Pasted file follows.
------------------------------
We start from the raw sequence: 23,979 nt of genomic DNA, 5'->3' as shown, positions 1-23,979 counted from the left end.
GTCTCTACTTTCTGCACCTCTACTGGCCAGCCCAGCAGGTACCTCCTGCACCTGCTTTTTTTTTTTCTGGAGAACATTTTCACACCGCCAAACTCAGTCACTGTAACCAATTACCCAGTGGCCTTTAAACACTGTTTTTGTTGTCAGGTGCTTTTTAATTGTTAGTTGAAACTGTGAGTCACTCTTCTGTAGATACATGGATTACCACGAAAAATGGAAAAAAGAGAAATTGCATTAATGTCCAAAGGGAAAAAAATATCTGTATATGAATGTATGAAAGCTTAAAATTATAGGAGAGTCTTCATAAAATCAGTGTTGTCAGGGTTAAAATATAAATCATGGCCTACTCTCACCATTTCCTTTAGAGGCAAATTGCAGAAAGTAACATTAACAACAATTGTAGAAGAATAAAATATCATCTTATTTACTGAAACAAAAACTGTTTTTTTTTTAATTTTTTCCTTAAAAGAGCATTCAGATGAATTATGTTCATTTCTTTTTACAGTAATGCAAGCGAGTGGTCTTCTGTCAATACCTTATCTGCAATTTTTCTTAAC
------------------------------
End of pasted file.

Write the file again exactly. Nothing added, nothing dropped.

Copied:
We start from the raw sequence: 23,979 nt of genomic DNA, 5'->3' as shown, positions 1-23,979 counted from the left end.
GTCTCTACTTTCTGCACCTCTACTGGCCAGCCCAGCAGGTACCTCCTGCACCTGCTTTTTTTTTTTCTGGAGAACATTTTCACACCGCCAAACTCAGTCACTGTAACCAATTACCCAGTGGCCTTTAAACACTGTTTTTGTTGTCAGGTGCTTTTTAATTGTTAGTTGAAACTGTGAGTCACTCTTCTGTAGATACATGGATTACCACGAAAAATGGAAAAAAGAGAAATTGCATTAATGTCCAAAGGGAAAAAAATATCTGTATATGAATGTATGAAAGCTTAAAATTATAGGAGAGTCTTCATAAAATCAGTGTTGTCAGGGTTAAAATATAAATCATGGCCTACTCTCACCATTTCCTTTAGAGGCAAATTGCAGAAAGTAACATTAACAACAATTGTAGAAGAATAAAATATCATCTTATTTACTGAAACAAAAACTGTTTTTTTTTTAATTTTTTCCTTAAAAGAGCATTCAGATGAATTATGTTCATTTCTTTTTACAGTAATGCAAGCGAGTGGTCTTCTGTCAATACCTTATCTGCAATTTTTCTTAAC